--> --> Abstract: Exhumation and Uplift History of Namibia’s Atlantic Margin, by Paul F. Green, Roger Swart, Jurgen Jacob, John Ward, and Brian Bluck; #90082 (2008)

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Exhumation and Uplift History of Namibia’s Atlantic Margin

Paul F. Green1, Roger Swart2, Jurgen Jacob3, John Ward4, and Brian Bluck5
1Geotrack International, Melbourne, VIC, Australia
2Consultant, Windhoek, Namibia
3Namdeb, Oranjemund, Namibia
4Gem Diamonds, Johanesburg, South Africa
5Dept of Geographical and Earth Sciences, University of Glasgow, Glasgow, United Kingdom

Published thermochronology data from Namibia have been interpreted as revealing widespread exhumation beginning in the Early Cretaceous (~130 Ma), with ~5 km of section removed from coastal locations since that time, decreasing inland to ~1 km. This is difficult to reconcile with geological constraints, such as the presence of the Early Cretaceous Etendeka volcanics, which show that many of the sampled locations must have been near surface in the Early Cretaceous. Preservation of the early Jurassic Kalkrand volcanics also argues against erosion of thick basement sections. We have obtained AFTA data from outcropping basement rocks collected with reference to key landscape elements, in order to provide a more integrated interpretation. Results show three key cooling episodes, which are also recognised in adjacent regions. Samples between the coast and the Fish River cooled below ~110°C around 110-100 Ma. Cooling at this time is recognised along the West African Margin from the Orange River to Equatorial Guinea, where it is clearly associated with a decrease in heat flow, and a similar origin is inferred for this cooling episode along the Namibian margin. Samples inland of the Fish River cooled below ~110°C around 65 to 60 Ma, while samples towards the coast also show cooling at this time but from lower temperatures, 80 to 100°C. We interpret this episode as the onset of exhumation across the region. This interpretation is more consistent with evidence from landscape studies and sediment supply within the Orange River drainage system, as well as evidence for Early Cenozoic exhumation from AFTA in offshore wells. Regional exhumation during the Early Cenozoic has major implications for hydrocarbon prospectivity, including potential disruption of accumulations and reservoir occurrence.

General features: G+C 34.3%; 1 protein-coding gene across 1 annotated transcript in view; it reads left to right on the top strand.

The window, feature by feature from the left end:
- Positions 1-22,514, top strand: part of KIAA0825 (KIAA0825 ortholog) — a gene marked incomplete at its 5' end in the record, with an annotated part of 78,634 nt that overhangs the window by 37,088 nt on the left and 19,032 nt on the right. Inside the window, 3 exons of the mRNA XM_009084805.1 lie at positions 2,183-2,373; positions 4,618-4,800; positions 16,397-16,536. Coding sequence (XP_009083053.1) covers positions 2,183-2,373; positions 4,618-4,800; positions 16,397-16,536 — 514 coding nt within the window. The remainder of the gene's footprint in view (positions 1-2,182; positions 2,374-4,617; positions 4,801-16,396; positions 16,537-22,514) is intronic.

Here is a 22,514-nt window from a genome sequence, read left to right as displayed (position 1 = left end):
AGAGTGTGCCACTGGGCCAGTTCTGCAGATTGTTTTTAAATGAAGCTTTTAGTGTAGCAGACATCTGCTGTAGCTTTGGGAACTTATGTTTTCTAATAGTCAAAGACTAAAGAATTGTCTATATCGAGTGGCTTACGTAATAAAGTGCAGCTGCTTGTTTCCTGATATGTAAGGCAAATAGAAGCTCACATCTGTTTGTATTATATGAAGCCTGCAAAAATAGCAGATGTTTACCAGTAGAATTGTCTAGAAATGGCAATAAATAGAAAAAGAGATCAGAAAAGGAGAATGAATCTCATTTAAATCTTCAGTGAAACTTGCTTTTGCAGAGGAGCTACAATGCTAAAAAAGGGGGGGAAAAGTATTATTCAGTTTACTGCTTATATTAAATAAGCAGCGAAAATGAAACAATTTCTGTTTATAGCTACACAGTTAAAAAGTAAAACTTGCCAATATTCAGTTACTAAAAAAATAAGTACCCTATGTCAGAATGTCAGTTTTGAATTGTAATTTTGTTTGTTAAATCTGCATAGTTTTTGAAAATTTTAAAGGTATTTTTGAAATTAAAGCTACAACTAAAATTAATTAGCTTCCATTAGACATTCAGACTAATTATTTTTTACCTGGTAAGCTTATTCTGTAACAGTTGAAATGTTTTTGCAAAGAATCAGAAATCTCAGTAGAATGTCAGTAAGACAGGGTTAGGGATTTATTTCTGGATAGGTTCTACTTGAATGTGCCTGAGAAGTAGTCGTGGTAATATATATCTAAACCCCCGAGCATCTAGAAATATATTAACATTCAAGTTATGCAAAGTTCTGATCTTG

AAPG International Conference and Exhibition, Cape Town, South Africa 2008 © AAPG Search and Discovery